Religion and Politics in the Baroque

  • Apr 19, 2007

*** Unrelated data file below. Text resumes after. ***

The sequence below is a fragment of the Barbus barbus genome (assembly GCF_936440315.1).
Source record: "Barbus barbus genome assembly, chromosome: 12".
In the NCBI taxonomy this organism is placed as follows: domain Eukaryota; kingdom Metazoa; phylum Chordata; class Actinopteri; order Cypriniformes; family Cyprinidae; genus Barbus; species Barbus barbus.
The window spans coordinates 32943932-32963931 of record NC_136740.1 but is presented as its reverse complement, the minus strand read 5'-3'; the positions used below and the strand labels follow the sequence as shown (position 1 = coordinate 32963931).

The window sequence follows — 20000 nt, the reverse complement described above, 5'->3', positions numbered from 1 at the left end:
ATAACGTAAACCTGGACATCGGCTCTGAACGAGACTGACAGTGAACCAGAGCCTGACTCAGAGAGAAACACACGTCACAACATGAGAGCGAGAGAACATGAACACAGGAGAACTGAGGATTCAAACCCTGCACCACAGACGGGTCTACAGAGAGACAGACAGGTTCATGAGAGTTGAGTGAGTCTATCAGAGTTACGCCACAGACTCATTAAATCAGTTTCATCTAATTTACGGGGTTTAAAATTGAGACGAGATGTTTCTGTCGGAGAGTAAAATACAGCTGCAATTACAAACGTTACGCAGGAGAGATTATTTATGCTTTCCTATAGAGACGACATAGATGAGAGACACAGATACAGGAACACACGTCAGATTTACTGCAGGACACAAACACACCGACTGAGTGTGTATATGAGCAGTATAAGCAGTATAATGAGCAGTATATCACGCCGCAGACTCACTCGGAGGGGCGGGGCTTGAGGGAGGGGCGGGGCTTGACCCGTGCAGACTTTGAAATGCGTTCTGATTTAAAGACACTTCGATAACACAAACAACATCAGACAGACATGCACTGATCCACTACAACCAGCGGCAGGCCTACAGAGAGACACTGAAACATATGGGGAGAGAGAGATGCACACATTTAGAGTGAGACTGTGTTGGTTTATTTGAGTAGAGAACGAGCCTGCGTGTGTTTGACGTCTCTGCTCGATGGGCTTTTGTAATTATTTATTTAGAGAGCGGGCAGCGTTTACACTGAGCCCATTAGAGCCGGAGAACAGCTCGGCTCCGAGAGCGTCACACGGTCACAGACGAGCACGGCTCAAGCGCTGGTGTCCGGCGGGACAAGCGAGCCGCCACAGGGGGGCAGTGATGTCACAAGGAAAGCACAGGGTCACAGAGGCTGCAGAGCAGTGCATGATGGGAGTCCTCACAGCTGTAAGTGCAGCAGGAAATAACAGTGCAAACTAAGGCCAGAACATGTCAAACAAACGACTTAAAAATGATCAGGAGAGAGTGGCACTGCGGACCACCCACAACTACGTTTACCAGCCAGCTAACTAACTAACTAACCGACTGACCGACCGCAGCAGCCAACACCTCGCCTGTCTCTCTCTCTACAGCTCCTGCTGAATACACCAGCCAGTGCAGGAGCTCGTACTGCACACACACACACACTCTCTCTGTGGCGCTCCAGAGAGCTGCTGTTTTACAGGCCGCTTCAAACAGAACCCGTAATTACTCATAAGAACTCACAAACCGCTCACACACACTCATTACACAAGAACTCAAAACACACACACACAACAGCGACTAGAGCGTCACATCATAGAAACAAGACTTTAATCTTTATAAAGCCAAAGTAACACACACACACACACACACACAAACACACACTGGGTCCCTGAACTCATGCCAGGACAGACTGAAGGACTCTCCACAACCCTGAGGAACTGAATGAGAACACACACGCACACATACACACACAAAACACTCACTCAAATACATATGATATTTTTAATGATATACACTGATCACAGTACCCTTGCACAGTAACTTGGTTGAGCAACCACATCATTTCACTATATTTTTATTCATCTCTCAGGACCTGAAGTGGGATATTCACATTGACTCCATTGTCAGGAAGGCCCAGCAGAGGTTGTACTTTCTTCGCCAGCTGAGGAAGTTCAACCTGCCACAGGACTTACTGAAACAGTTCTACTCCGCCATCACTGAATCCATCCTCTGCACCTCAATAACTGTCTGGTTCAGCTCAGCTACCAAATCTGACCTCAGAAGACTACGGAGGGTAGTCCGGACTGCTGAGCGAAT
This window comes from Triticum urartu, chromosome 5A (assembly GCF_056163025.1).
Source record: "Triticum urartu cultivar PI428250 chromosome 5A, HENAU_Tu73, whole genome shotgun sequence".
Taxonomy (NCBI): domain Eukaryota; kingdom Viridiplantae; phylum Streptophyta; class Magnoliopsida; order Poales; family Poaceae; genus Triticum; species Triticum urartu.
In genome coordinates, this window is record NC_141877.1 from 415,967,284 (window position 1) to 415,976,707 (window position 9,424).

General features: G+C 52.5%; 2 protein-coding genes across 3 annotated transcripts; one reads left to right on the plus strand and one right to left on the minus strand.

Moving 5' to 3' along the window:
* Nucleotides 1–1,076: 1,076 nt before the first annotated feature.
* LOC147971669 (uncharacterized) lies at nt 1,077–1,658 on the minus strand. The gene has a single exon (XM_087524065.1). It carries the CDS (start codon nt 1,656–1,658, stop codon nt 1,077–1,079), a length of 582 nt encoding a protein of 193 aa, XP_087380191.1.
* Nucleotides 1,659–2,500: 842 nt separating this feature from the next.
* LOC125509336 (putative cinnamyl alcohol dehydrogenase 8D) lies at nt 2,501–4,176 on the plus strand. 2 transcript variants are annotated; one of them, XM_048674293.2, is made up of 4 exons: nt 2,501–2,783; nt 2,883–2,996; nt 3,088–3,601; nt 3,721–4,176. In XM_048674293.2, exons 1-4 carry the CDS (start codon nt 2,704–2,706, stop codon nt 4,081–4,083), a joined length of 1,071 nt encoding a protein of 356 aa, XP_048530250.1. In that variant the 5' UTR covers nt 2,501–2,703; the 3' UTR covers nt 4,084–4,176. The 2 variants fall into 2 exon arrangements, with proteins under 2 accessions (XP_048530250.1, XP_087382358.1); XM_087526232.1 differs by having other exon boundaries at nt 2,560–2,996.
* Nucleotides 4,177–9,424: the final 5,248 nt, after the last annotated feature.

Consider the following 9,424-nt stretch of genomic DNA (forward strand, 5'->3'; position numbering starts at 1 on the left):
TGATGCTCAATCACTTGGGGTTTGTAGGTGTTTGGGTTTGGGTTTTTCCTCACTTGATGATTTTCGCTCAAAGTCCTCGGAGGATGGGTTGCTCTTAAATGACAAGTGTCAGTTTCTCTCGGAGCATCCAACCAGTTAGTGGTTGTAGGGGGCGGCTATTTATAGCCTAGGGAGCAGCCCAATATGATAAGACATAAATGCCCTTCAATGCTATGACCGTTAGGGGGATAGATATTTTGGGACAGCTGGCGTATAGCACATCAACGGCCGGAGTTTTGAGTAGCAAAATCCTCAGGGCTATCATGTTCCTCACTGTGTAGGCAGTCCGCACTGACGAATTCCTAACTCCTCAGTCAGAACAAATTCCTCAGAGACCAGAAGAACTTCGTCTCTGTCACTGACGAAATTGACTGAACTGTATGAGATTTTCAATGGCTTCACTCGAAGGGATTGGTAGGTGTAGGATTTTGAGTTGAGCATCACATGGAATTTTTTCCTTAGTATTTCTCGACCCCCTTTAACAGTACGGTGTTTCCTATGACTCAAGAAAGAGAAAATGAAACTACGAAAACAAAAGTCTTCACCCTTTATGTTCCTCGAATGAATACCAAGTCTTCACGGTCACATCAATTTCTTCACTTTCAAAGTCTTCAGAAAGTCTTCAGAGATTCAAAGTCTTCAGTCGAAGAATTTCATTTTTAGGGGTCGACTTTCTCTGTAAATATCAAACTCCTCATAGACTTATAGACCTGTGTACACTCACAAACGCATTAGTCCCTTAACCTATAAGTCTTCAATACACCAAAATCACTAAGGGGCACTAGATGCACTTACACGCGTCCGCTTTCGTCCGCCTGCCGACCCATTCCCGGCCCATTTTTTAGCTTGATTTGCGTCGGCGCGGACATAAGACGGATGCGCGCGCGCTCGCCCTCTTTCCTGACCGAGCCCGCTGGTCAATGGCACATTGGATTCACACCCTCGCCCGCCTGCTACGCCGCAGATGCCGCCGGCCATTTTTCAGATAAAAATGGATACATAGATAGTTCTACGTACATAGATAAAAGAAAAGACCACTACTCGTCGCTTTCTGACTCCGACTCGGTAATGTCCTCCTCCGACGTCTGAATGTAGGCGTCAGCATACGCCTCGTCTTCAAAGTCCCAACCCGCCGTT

Sovereigns, Servants, Sermons, and Song: Religion and Politics in the Baroque" From the first half of the sixteenth century on, the Reformation, or the splitting of the Church, places in question the subordination of state to church, leading to the exact reversal of this formula: the subordination of church to state. How are the various branches of Christianity and the relations between secular and sacred expressed in the music of the Baroque? How did the turmoil within the Christian religio-political world affect the relations between Christianity and Judaism, and how did this influence the musical scene? What role does ethics play here? Speakers in two sessions will explore these and related cultural-historical dimensions of Baroque culture in order to help us understand and appreciate more fully the music and art from this period that we still enjoy today. The symposium, a joint effort between the University of Oregon's Department of German and Scandinavian and the Oregon Bach Festival, will conclude with a festive Friday evening organ concert by David Yearsley. All events are free, and take place on the University of Oregon campus. The organ recital takes place at Central Lutheran Church in Eugene, with a donation to Food for Lane County accepted as admission. Symposium May 24, 2007, 3:00-5:00 PM EMU, University of Oregon campus Fir Room "Princes of Peace and War and their Most Humble, Most Obedient Court Composer" David Yearsley, Cornell University J. S. Bach took many of his own vocal works conceived as tributes to earthly sovereigns and transformed them into glorifications of the heavenly King. Yet in contrast to the implications of some aspects of Luther's theology, these transformations leave undisturbed an underlying commitment to temporal authority and social obedience. Indeed, many of Bach's sacred works not only rely on rhetorical and musical topics associated with court life and the pervasive culture of war, but amplify these images in order to dramatize more vividly their message for contemporary congregations. "Anti-Judaism and the Lutheran Cantata: the Cantatas for Judica Sunday of Georg Philipp Telemann" Jeanne Swack, University of Wisconsin, Madison Building on the inherent anti-Judaism of the Gospel reading for Easter, the texts of Telemann's cantatas and the music itself function as an intensification of the anti-Judaism of the Gospel reading, dramatizing it to the congregation using devices borrowed from opera seria. These work hand in hand with the sermons for the day, which were often viciously anti-Semitic. Works-in-progress University Colloquium May 25, 2007, 9:30 AM - Noon EMU, University of Oregon campus Rogue Room David Yearsley (Cornell University): "Bach's Feet" Steven Shankman (University of Oregon): "Neohumanism, the Arts, and the Eruption of the Ethical Baroque" Organ Recital May 25th, 2007 7:30 pm Central Lutheran Church 1857 Potter Street, Eugene David Yearsley (Free with donation to Food for Lane County) University of Oregon Department of German and Scandinavian